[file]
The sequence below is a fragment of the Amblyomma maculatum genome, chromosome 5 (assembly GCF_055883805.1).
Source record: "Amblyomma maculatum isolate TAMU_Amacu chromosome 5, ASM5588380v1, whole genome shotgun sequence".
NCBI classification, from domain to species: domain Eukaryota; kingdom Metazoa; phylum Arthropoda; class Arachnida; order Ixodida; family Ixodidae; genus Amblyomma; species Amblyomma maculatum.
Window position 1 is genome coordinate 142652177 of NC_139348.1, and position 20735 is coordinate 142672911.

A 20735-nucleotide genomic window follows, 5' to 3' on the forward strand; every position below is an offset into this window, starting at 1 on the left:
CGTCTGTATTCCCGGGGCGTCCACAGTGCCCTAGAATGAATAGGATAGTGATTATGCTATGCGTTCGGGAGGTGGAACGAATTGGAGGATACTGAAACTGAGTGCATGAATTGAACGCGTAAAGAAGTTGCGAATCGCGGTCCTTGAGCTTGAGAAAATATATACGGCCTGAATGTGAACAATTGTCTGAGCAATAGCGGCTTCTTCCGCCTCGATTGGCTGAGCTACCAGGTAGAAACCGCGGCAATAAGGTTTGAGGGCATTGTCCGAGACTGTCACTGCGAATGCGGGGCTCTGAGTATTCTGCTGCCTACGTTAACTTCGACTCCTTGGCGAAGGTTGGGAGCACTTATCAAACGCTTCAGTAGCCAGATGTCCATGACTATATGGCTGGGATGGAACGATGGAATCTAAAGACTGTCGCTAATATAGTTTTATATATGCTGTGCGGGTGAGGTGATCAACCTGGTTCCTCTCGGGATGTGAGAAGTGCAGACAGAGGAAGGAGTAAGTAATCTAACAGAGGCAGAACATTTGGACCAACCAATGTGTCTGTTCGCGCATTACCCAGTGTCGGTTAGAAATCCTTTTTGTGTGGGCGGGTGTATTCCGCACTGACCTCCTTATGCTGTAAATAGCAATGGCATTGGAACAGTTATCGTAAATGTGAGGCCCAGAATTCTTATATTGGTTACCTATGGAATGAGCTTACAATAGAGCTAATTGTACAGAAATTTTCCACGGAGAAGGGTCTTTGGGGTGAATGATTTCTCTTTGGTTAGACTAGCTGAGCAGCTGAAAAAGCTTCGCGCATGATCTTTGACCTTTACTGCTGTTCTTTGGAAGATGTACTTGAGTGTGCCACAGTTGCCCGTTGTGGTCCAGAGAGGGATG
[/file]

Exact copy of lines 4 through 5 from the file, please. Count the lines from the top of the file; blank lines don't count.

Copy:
Window position 1 is genome coordinate 142652177 of NC_139348.1, and position 20735 is coordinate 142672911.

A 20735-nucleotide genomic window follows, 5' to 3' on the forward strand; every position below is an offset into this window, starting at 1 on the left: